TIGER WOODS: We are kind of seeing what people are doing now, extending golf courses; St. Andrews has been one of them. It will be interesting to see how we play Merion, which is one of the shortest golf courses, and see how that stands up against equipment nowadays.
It will be interesting to see how they set up The Open Championship, it really will be, because you can play -- you can play it long, or you could play it short and it doesn't matter if the wind blows. I've only played it in one Open Championship where it's been windy and that was in '95 on Sunday.
The Dunhill Cup was different; the course was just slow and soft. Depends on weather.

Q. Given the off-course distractions, the neck injury and the fact that next week is at St. Andrews, what would it mean to you to win next week?
TIGER WOODS: To win at the home of golf? It's what I think every champion wants to have happen in their career. This is where it all started, and to win at the home of golf, it has such a special feeling walking up the last.
So I've had that feeling in major championships before and other ones, but this one is different because of the history behind it.

Q. It's the 150th anniversary, as well. What does that 150 years of The Open Championship mean to you when you look at the list of previous winners?
TIGER WOODS: Yeah, you go from the belt to how it's at now, the look of the names on the lip of the Claret Jug there, all the way down to the base; and also, I think we are going to do a pretty neat thing on Wednesday, too, with all of the past champions. I don't know if Seve is going to be able to attend.
It's something I wanted to have happen in 2000. I had not won the British Open yet. My buddy, O'Meara, was out there playing, and I came out there and watched a couple of holes. He says, "One day, your name will be on here." And just happened to be my week that week, and now I'm looking forward to getting out there and playing it.

Q. I want to ask you a little bit about your future and where you see yourself in the next ten years, and the pressure from top players coming through and staying No. 1; how do you stay No. 1?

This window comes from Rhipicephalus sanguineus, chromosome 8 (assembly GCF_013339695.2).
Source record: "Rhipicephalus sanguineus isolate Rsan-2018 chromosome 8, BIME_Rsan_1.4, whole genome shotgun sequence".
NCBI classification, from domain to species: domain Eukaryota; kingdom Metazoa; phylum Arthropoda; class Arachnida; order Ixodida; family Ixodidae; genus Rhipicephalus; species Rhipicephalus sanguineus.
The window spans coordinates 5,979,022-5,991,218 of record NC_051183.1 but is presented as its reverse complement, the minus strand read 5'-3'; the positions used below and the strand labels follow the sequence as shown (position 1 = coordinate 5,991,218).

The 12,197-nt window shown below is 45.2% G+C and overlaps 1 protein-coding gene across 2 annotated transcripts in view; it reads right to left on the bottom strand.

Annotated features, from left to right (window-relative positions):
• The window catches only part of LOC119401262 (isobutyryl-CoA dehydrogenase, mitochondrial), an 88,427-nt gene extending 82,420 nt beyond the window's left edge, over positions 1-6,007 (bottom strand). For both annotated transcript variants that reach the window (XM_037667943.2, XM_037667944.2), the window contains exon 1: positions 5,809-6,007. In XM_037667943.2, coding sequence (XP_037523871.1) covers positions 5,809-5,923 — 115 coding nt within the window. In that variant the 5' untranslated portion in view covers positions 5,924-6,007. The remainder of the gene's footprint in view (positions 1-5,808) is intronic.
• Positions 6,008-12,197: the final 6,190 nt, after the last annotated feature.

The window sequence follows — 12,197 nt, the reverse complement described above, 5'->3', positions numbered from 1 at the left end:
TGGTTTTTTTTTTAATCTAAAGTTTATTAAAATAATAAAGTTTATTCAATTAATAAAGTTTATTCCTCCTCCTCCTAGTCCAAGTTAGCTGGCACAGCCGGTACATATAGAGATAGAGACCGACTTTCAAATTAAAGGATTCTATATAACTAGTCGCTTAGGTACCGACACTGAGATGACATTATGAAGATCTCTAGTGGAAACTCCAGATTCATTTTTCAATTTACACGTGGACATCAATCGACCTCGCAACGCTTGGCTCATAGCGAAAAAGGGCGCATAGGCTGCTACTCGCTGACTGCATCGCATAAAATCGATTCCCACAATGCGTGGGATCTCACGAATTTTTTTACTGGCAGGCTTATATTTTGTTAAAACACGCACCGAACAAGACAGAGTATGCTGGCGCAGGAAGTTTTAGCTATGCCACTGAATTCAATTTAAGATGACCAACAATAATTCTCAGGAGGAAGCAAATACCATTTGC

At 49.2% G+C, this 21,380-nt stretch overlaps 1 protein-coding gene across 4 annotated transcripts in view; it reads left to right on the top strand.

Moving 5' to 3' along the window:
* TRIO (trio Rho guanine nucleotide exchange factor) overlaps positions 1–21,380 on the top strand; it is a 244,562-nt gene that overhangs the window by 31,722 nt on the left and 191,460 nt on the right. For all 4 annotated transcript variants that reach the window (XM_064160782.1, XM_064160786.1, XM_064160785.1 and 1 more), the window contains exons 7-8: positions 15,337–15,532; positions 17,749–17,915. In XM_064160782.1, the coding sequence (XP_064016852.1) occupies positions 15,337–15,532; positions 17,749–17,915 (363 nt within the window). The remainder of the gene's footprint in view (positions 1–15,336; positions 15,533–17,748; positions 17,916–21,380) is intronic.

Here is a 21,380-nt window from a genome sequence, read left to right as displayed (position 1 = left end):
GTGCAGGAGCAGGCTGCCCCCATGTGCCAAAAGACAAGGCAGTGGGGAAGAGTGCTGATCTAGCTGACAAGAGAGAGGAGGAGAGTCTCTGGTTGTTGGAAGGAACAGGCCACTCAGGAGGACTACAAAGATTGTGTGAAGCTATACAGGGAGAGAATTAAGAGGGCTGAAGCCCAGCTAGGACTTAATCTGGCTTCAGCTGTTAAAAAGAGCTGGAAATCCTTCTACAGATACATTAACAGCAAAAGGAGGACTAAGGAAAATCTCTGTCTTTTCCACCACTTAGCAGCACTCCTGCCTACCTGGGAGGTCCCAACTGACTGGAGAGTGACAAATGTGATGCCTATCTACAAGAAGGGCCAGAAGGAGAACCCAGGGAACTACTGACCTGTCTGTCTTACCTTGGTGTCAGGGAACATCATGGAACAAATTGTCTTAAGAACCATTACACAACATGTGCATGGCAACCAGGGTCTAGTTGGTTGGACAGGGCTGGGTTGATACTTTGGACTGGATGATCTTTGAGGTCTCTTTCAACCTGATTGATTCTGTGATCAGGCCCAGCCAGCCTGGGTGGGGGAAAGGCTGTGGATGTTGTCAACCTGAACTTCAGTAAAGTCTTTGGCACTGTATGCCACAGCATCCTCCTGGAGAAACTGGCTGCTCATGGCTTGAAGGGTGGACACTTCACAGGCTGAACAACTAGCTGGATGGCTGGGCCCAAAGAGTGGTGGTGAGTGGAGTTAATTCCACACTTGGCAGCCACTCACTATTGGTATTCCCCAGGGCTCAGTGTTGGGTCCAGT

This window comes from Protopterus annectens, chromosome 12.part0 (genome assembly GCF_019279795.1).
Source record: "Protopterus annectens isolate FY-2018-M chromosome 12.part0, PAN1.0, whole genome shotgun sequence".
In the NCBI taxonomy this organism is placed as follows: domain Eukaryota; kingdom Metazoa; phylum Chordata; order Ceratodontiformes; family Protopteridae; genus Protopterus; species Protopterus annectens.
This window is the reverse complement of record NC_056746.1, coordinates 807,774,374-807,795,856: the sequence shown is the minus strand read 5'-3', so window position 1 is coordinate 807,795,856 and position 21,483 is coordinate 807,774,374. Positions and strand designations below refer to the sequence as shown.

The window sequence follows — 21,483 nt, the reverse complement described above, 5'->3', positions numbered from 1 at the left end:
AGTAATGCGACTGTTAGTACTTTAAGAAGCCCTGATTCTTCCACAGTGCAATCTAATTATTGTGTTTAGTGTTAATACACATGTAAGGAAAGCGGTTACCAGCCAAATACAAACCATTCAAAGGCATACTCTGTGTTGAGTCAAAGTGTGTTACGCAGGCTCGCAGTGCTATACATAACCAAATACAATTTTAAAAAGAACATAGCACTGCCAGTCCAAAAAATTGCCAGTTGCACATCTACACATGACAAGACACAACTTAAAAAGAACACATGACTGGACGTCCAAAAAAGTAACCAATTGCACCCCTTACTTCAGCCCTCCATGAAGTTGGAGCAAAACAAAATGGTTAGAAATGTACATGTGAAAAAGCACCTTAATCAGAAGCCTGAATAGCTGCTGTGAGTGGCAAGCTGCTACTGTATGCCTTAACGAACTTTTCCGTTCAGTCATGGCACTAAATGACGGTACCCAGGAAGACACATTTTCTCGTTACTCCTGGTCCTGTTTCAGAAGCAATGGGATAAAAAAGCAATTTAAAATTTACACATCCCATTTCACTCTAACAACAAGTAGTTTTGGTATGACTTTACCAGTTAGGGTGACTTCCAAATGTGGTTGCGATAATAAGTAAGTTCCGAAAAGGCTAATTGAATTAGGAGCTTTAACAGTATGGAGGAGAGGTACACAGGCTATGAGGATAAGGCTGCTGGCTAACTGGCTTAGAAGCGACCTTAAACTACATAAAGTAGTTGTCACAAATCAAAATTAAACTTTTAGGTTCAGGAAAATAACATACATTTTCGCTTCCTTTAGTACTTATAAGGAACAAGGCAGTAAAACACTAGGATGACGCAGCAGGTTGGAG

TIGER WOODS: Well, always try and get better. Always work and pay your dues. I mean, you have to work at it. I didn't get into this position just by luck. I worked hard for a long time. I take great pride in what I do, in my job, and you know, the fields are getting deeper and deeper. Guys are more fit, more athletic, much more powerful. A lot more tall golfers than there used to be. A lot of guys are 6-3 and 6-4 and have that much more leverage. It's pretty interesting to see how the game has evolved. But still, lowest score still wins.

Q. Has JP informed you of the importance of your visit this beak in particular given what you've been going through and how much it's appreciated by the local fans and communities?
TIGER WOODS: He has, yes.

Q. In any way in particular?
TIGER WOODS: We've had a lot of long talks.

Q. You spoke there of looking at all of the great names that are on the Claret Jug. With everything that's happened, have you had more time to reflect on what you've achieved in your career or are you still very much focussed on the next event, the next major?
TIGER WOODS: When it comes down to golf, it is preparing for the next major and making sure my game peaks four times a year, and that's ultimately what you want to have happen.
You know, I've done it 14 times and hopefully I can make it peak again next week.
SCOTT CROCKETT: Thank you very much.

End of FastScripts